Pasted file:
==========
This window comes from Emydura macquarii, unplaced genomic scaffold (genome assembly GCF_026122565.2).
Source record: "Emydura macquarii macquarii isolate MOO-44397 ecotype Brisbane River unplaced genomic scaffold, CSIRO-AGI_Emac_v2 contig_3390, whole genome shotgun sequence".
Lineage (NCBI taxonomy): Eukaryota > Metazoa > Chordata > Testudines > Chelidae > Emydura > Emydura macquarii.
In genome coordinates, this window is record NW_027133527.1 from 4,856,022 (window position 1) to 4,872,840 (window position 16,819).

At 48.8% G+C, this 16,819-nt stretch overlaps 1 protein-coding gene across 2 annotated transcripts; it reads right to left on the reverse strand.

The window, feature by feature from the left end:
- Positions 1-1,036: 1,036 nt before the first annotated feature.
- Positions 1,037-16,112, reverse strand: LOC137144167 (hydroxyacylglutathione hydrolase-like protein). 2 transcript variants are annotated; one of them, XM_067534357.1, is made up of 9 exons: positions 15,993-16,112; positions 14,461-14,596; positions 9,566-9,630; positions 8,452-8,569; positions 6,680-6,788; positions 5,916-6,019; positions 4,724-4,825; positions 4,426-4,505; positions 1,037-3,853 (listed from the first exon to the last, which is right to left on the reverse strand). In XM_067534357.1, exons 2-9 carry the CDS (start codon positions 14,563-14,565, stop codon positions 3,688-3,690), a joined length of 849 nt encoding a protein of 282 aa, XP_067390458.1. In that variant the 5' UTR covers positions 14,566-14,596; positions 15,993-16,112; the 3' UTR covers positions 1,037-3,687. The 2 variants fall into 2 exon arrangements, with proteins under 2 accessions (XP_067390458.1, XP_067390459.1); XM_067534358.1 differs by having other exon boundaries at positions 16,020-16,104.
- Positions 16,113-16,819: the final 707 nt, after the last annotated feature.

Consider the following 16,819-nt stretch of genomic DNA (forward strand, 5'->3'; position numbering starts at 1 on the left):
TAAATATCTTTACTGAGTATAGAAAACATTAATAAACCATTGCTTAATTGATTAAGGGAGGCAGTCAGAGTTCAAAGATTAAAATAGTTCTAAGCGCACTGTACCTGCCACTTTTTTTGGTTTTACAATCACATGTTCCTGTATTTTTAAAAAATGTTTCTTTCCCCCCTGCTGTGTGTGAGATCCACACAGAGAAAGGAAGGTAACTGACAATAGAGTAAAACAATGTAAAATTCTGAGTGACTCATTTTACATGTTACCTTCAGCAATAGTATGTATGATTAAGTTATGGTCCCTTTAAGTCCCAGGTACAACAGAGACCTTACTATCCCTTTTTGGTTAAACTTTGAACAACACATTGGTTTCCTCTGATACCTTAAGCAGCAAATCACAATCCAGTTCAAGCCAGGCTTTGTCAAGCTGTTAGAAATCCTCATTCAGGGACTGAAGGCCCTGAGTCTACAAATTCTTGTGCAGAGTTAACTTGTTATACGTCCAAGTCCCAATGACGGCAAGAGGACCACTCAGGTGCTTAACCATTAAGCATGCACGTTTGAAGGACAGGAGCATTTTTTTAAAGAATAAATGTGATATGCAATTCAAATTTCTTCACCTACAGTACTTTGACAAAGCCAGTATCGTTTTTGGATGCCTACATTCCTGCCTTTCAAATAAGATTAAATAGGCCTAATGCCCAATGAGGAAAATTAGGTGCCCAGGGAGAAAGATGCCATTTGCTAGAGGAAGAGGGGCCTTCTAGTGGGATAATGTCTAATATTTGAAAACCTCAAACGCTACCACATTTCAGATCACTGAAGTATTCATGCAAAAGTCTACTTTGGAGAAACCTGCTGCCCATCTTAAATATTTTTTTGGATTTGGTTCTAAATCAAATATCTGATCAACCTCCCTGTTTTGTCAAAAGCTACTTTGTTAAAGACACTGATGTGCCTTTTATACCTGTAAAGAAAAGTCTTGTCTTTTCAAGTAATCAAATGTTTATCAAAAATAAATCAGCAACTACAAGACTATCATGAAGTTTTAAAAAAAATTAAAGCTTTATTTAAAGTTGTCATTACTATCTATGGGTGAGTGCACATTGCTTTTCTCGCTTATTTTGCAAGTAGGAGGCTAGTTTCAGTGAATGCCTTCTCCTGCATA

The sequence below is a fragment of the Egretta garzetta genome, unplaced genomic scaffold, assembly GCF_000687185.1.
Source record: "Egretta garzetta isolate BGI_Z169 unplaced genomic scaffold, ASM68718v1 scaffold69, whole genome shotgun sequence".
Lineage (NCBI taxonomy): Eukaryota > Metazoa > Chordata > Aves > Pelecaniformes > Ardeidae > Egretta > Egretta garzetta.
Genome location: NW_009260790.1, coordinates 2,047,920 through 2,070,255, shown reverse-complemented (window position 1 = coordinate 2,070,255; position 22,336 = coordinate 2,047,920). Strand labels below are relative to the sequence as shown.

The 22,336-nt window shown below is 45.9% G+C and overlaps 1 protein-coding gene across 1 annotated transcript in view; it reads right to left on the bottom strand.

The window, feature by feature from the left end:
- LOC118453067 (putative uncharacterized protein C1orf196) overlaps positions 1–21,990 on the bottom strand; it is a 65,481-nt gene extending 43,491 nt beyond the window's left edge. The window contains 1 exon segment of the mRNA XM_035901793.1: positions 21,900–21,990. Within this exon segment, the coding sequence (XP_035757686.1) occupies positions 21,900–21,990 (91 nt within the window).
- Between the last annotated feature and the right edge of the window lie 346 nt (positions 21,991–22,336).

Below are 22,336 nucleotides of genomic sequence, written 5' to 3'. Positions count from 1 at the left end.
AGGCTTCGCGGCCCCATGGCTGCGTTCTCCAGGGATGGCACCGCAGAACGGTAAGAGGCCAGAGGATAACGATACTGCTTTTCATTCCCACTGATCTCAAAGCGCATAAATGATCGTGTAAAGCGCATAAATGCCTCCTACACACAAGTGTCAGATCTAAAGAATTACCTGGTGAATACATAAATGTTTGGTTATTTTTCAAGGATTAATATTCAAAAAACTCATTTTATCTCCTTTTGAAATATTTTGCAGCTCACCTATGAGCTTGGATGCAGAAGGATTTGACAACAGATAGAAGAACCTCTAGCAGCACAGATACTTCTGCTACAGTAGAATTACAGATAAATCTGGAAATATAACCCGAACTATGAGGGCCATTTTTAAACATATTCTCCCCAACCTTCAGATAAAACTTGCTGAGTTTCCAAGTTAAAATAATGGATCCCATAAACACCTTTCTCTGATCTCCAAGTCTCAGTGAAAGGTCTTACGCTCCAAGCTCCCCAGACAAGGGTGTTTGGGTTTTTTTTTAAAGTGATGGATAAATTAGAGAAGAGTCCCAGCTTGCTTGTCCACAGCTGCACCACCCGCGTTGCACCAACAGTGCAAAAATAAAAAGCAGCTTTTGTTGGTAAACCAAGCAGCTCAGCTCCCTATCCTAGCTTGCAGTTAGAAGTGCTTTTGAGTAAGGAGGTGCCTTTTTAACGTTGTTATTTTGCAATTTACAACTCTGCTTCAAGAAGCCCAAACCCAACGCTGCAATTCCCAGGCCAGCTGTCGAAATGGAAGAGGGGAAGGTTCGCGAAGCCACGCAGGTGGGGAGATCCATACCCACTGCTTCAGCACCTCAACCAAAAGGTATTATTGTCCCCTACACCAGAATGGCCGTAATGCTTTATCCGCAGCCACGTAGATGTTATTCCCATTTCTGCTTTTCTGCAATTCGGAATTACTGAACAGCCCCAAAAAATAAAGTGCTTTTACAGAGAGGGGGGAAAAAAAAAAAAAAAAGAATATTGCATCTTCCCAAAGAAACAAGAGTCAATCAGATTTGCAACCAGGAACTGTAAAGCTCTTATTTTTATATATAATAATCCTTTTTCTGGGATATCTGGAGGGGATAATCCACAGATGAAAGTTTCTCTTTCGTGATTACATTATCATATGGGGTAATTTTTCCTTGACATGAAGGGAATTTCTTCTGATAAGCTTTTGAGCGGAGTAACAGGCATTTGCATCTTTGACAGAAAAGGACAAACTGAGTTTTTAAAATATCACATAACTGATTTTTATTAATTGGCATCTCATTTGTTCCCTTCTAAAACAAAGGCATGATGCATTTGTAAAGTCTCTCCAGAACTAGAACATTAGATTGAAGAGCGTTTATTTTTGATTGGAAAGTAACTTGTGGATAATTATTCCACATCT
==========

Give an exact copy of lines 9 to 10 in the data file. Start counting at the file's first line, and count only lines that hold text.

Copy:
- Positions 16,113-16,819: the final 707 nt, after the last annotated feature.

Consider the following 16,819-nt stretch of genomic DNA (forward strand, 5'->3'; position numbering starts at 1 on the left):